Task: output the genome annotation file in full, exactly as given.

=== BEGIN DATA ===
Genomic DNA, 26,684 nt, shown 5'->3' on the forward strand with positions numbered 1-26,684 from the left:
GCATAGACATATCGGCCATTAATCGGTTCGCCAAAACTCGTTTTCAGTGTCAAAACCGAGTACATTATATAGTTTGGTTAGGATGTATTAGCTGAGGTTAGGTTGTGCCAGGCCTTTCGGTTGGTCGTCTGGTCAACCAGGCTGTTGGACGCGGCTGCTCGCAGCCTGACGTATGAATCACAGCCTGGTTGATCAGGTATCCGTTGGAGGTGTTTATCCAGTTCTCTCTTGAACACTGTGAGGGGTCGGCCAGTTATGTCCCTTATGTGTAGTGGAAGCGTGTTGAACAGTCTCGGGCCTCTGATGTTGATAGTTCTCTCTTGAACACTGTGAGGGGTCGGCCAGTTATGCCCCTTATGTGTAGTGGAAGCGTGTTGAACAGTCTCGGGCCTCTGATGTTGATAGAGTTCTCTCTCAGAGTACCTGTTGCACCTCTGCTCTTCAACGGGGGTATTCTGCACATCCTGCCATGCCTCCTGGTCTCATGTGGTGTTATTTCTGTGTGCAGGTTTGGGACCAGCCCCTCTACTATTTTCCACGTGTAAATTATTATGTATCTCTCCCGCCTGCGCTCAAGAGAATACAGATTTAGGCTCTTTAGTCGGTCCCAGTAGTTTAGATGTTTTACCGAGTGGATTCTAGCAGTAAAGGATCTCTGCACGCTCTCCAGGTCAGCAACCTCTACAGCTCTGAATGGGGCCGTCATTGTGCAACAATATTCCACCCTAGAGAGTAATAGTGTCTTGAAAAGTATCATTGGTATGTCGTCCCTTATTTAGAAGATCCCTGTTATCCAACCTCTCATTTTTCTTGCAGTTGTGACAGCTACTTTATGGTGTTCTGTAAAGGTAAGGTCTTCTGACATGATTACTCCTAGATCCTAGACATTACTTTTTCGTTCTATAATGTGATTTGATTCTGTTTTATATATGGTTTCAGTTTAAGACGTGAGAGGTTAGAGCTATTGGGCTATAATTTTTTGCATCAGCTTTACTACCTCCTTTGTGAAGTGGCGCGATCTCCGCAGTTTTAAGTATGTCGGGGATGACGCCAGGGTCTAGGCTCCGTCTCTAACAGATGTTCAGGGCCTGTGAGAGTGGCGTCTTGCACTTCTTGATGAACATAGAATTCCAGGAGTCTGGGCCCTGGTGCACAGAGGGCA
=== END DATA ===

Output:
Genomic DNA, 26,684 nt, shown 5'->3' on the forward strand with positions numbered 1-26,684 from the left:
GCATAGACATATCGGCCATTAATCGGTTCGCCAAAACTCGTTTTCAGTGTCAAAACCGAGTACATTATATAGTTTGGTTAGGATGTATTAGCTGAGGTTAGGTTGTGCCAGGCCTTTCGGTTGGTCGTCTGGTCAACCAGGCTGTTGGACGCGGCTGCTCGCAGCCTGACGTATGAATCACAGCCTGGTTGATCAGGTATCCGTTGGAGGTGTTTATCCAGTTCTCTCTTGAACACTGTGAGGGGTCGGCCAGTTATGTCCCTTATGTGTAGTGGAAGCGTGTTGAACAGTCTCGGGCCTCTGATGTTGATAGTTCTCTCTTGAACACTGTGAGGGGTCGGCCAGTTATGCCCCTTATGTGTAGTGGAAGCGTGTTGAACAGTCTCGGGCCTCTGATGTTGATAGAGTTCTCTCTCAGAGTACCTGTTGCACCTCTGCTCTTCAACGGGGGTATTCTGCACATCCTGCCATGCCTCCTGGTCTCATGTGGTGTTATTTCTGTGTGCAGGTTTGGGACCAGCCCCTCTACTATTTTCCACGTGTAAATTATTATGTATCTCTCCCGCCTGCGCTCAAGAGAATACAGATTTAGGCTCTTTAGTCGGTCCCAGTAGTTTAGATGTTTTACCGAGTGGATTCTAGCAGTAAAGGATCTCTGCACGCTCTCCAGGTCAGCAACCTCTACAGCTCTGAATGGGGCCGTCATTGTGCAACAATATTCCACCCTAGAGAGTAATAGTGTCTTGAAAAGTATCATTGGTATGTCGTCCCTTATTTAGAAGATCCCTGTTATCCAACCTCTCATTTTTCTTGCAGTTGTGACAGCTACTTTATGGTGTTCTGTAAAGGTAAGGTCTTCTGACATGATTACTCCTAGATCCTAGACATTACTTTTTCGTTCTATAATGTGATTTGATTCTGTTTTATATATGGTTTCAGTTTAAGACGTGAGAGGTTAGAGCTATTGGGCTATAATTTTTTGCATCAGCTTTACTACCTCCTTTGTGAAGTGGCGCGATCTCCGCAGTTTTAAGTATGTCGGGGATGACGCCAGGGTCTAGGCTCCGTCTCTAACAGATGTTCAGGGCCTGTGAGAGTGGCGTCTTGCACTTCTTGATGAACATAGAATTCCAGGAGTCTGGGCCCTGGTGCACAGAGGGCA